Participants at the event discuss the implementation of the project. (Source: UN Women)

Hanoi (VNA) – Women in areas vulnerable to climate change would be better equipped to effectively contribute to joint efforts against climate change if they receive livelihood support, heard a workshop in Hanoi on April 22.

Vu Phuong Ly, a programme specialist at the UN Women Vietnam, said that if women are not given the opportunity to equally participate in activities combating climate change and disaster risks, their vulnerability is likely to increase.

Therefore, gender equality has been seen as the foundation for disaster risk management and climate change adaptation, as well as the path towards sustainable development goals (SDGs), she noted.

Pham Thi Ha Phuong, an official of the same programme, said that up to 63.4 percent of women in rural households in Vietnam engage in agricultural production.

With limited access to information, resources, credit, markets, vocational training programmes, and agriculture extension services, the group has a limited capacity to adapt to and cope with the effects of climate change and natural disasters.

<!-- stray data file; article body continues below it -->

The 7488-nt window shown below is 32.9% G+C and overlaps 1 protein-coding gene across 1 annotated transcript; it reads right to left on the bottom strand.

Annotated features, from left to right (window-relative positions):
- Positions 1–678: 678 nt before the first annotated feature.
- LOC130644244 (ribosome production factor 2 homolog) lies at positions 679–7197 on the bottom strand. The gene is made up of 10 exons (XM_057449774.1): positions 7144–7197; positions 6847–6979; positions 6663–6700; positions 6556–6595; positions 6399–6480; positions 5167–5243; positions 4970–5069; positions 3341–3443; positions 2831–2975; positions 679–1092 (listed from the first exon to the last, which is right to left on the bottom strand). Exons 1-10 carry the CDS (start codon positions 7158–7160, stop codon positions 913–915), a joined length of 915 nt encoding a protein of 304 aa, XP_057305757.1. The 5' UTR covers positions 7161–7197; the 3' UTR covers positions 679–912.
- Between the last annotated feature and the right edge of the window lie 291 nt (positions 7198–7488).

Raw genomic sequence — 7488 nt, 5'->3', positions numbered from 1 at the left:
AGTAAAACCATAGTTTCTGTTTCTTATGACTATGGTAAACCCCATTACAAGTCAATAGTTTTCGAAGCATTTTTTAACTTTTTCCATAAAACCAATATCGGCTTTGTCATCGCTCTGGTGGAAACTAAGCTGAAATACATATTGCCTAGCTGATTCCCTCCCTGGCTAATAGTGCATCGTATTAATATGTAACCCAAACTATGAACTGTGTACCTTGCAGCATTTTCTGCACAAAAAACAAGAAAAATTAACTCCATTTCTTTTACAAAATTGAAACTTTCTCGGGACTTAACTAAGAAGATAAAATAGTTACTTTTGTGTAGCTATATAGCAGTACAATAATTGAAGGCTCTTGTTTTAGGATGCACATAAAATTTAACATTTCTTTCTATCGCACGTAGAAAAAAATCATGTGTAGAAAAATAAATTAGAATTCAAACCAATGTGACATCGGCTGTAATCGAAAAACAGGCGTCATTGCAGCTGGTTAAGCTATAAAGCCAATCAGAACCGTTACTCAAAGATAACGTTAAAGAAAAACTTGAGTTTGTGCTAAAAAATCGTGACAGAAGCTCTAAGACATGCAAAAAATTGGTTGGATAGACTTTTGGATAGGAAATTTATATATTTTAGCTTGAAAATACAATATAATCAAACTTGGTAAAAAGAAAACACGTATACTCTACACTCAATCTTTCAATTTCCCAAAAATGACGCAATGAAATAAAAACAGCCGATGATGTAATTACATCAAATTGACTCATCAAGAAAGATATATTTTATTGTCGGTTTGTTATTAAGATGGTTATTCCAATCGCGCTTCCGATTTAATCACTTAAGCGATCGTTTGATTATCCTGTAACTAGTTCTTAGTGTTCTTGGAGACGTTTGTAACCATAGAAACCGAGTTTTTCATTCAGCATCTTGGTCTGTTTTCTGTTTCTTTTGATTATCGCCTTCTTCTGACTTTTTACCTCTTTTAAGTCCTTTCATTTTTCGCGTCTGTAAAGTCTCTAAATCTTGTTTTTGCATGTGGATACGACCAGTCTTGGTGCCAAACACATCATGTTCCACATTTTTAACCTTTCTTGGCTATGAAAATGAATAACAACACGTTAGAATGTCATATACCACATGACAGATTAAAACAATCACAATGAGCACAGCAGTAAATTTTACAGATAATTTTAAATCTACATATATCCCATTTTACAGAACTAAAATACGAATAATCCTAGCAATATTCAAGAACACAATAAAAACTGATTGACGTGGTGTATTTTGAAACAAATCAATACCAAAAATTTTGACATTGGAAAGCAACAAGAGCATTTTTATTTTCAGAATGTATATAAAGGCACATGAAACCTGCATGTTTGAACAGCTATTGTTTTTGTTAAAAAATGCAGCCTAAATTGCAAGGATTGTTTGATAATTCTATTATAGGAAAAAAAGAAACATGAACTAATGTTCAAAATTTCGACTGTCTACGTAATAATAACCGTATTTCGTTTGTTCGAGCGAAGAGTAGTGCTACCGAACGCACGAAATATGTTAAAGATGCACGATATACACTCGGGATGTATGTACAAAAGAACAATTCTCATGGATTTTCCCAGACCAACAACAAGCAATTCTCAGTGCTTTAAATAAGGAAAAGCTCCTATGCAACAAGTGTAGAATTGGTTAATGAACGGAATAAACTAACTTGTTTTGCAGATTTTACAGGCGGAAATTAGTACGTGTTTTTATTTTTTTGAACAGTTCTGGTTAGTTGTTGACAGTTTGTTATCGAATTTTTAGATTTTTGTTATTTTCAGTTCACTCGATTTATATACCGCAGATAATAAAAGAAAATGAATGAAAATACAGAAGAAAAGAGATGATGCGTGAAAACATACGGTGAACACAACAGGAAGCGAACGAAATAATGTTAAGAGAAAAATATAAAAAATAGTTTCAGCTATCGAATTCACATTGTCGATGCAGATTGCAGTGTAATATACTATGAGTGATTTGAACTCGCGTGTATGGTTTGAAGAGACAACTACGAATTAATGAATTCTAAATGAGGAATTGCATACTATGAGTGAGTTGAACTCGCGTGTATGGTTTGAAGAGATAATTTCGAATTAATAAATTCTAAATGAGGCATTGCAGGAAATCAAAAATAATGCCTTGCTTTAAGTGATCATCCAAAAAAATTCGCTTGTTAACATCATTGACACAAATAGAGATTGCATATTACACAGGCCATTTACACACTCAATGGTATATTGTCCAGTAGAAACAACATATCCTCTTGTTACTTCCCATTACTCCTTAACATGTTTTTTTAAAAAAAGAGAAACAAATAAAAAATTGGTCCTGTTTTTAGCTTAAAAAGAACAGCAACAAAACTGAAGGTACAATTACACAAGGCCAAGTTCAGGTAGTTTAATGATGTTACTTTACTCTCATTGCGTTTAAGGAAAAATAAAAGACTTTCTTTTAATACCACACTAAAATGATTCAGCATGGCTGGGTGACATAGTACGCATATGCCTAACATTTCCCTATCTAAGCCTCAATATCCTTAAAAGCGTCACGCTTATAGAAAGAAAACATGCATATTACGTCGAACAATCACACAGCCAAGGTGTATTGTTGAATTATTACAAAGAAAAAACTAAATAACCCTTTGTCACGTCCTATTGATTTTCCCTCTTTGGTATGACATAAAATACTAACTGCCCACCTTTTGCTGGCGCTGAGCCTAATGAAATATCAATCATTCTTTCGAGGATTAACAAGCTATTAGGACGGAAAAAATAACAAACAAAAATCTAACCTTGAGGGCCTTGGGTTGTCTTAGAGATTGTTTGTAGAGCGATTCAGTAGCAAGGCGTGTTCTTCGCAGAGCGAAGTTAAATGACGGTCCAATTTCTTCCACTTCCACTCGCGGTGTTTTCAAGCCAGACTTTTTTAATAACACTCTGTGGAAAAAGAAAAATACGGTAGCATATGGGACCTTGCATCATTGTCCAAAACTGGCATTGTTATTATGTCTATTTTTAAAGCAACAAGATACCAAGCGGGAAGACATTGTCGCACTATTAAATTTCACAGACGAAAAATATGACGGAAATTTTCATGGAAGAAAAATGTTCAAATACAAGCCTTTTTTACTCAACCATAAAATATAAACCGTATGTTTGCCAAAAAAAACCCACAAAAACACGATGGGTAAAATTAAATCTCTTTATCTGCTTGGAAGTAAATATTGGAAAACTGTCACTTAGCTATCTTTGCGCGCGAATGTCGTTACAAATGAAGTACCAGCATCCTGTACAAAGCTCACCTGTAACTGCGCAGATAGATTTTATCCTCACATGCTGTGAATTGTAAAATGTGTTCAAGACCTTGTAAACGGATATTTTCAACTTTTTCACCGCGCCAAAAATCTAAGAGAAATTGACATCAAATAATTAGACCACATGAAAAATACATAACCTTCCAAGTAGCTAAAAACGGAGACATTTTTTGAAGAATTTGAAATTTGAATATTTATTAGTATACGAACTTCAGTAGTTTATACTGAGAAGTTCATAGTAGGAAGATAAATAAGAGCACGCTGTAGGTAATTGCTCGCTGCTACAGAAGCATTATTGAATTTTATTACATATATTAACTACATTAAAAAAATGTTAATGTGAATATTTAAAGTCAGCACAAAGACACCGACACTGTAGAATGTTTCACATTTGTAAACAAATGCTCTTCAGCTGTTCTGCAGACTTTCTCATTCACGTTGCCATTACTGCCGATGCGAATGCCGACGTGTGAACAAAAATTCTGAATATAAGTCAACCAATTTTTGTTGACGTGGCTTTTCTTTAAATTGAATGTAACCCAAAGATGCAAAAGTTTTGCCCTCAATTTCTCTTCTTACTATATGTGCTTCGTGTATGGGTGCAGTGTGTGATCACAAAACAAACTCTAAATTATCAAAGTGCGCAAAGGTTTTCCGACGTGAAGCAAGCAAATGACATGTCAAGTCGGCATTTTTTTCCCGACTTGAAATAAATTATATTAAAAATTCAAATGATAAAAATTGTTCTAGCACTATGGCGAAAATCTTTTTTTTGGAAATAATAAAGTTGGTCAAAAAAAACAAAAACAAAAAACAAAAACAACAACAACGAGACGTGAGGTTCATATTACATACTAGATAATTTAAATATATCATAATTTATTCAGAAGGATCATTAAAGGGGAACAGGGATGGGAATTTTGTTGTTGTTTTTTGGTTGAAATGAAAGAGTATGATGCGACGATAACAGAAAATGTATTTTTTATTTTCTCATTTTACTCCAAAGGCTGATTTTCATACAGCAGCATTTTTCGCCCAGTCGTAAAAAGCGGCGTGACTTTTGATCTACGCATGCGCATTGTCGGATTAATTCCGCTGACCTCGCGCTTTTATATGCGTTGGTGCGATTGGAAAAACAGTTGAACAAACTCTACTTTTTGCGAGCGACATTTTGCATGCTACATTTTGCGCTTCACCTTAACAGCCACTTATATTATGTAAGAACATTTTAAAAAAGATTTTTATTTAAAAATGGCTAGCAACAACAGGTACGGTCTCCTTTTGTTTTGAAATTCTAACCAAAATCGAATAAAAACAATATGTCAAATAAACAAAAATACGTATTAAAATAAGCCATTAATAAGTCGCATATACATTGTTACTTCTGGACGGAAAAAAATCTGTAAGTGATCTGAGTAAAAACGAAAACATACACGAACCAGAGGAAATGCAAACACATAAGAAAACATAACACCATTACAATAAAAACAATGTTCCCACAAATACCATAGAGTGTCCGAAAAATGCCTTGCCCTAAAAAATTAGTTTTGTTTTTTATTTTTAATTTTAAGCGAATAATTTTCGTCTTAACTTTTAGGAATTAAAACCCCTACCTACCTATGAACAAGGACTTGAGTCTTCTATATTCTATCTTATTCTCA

The official also pointed to the current undefined role of women in making decisions relating to the combat against disasters and climate change

Delegates at the event brought up preparations for the implementation of sustainable livelihood models in support of ethnic minority women in the northern mountainous province of Lao Cai and women in the central coastal province of Quang Nam.   

The models form part of the project on sustainable livelihood for rural women amidst climate change and disaster risks, which is under the programme on improving women’s livelihood and participation towards better resistance against disaster risks and climate change adaptation.

Vietnam is one of countries most vulnerable to and most affected by climate change and natural disasters. The Global Climate Risk Index 2015 for the period 1994-2013 ranked Vietnam in seventh place.

It is estimated that more than 70 percent of the Vietnamese population, and especially women and children, are particularly vulnerable to the effects of natural disasters. –VNA